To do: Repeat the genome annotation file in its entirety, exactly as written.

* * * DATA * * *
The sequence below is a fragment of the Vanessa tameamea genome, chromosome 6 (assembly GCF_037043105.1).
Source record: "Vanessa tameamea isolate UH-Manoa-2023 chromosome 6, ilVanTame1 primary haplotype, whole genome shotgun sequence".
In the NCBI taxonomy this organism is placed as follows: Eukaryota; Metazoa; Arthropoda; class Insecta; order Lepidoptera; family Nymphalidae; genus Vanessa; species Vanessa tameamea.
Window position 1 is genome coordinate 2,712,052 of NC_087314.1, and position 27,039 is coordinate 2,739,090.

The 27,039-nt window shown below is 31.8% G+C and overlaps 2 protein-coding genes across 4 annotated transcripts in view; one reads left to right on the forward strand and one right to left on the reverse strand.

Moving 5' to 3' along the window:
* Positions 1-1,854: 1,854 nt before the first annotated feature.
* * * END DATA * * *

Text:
The sequence below is a fragment of the Vanessa tameamea genome, chromosome 6 (assembly GCF_037043105.1).
Source record: "Vanessa tameamea isolate UH-Manoa-2023 chromosome 6, ilVanTame1 primary haplotype, whole genome shotgun sequence".
In the NCBI taxonomy this organism is placed as follows: Eukaryota; Metazoa; Arthropoda; class Insecta; order Lepidoptera; family Nymphalidae; genus Vanessa; species Vanessa tameamea.
Window position 1 is genome coordinate 2,712,052 of NC_087314.1, and position 27,039 is coordinate 2,739,090.

The 27,039-nt window shown below is 31.8% G+C and overlaps 2 protein-coding genes across 4 annotated transcripts in view; one reads left to right on the forward strand and one right to left on the reverse strand.

Moving 5' to 3' along the window:
* Positions 1-1,854: 1,854 nt before the first annotated feature.